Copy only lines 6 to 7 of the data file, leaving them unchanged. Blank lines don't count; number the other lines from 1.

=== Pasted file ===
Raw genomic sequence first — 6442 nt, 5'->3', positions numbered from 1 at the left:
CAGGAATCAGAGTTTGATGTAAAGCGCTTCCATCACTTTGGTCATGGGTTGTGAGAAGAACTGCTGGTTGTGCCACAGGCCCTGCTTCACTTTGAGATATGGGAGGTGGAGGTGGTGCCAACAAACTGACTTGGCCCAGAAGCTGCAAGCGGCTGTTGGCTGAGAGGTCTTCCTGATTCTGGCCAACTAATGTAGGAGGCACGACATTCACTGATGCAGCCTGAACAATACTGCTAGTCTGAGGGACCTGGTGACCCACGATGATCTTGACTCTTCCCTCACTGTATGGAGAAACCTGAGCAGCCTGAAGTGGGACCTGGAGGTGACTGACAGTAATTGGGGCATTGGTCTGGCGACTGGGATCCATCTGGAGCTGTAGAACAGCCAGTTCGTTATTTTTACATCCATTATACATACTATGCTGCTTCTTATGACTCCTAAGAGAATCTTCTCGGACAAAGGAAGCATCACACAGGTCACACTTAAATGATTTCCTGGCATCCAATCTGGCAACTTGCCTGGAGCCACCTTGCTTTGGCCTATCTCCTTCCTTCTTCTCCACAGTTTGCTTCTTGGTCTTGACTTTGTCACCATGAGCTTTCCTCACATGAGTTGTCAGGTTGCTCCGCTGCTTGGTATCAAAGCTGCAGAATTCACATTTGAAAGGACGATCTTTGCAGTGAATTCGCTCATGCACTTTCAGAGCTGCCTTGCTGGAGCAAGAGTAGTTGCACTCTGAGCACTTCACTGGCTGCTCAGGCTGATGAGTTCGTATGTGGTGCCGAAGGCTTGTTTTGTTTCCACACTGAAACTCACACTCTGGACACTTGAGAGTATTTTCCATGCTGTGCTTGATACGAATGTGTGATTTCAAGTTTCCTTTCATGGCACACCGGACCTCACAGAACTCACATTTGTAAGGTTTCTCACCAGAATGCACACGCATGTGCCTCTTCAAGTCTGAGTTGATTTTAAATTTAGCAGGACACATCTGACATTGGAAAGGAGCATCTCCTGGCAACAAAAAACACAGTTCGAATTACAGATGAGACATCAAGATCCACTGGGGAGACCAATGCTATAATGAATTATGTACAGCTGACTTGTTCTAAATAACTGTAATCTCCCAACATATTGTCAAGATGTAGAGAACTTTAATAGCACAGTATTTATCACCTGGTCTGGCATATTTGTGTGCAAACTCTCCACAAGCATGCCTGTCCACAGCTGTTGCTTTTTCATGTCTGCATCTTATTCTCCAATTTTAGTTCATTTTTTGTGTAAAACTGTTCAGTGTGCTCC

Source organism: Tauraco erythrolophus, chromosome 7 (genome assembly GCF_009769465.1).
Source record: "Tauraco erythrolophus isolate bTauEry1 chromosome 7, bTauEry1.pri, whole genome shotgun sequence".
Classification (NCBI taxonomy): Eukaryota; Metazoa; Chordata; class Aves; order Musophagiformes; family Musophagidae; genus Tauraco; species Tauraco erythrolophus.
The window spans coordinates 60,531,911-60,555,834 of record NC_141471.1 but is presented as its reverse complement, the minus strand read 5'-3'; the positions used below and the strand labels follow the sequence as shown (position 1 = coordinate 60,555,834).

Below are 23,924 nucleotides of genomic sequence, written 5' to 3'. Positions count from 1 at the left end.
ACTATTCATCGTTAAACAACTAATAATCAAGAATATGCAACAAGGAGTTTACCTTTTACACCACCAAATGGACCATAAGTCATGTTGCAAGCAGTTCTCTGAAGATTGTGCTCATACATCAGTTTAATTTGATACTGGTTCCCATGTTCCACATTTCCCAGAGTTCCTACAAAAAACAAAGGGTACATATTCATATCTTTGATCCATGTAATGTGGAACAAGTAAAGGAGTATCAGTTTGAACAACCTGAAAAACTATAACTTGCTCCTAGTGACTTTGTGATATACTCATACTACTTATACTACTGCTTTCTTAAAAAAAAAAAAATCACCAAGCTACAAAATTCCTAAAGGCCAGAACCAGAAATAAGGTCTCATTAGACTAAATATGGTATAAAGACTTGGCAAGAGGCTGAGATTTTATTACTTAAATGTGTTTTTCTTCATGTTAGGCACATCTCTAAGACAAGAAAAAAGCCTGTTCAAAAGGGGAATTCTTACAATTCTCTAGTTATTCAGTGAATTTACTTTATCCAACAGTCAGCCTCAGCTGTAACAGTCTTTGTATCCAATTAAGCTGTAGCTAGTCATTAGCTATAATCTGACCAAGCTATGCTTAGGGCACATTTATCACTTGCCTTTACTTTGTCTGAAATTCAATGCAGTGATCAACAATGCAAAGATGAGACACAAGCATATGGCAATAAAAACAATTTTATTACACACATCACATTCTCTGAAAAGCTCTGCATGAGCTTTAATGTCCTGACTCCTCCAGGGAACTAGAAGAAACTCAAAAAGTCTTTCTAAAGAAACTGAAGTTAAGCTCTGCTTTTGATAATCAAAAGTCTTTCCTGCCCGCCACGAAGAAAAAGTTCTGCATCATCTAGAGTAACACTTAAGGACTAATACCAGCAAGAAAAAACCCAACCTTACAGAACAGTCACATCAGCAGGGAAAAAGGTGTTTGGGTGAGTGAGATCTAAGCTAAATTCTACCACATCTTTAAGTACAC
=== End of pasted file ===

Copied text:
The window spans coordinates 60,531,911-60,555,834 of record NC_141471.1 but is presented as its reverse complement, the minus strand read 5'-3'; the positions used below and the strand labels follow the sequence as shown (position 1 = coordinate 60,555,834).

Below are 23,924 nucleotides of genomic sequence, written 5' to 3'. Positions count from 1 at the left end.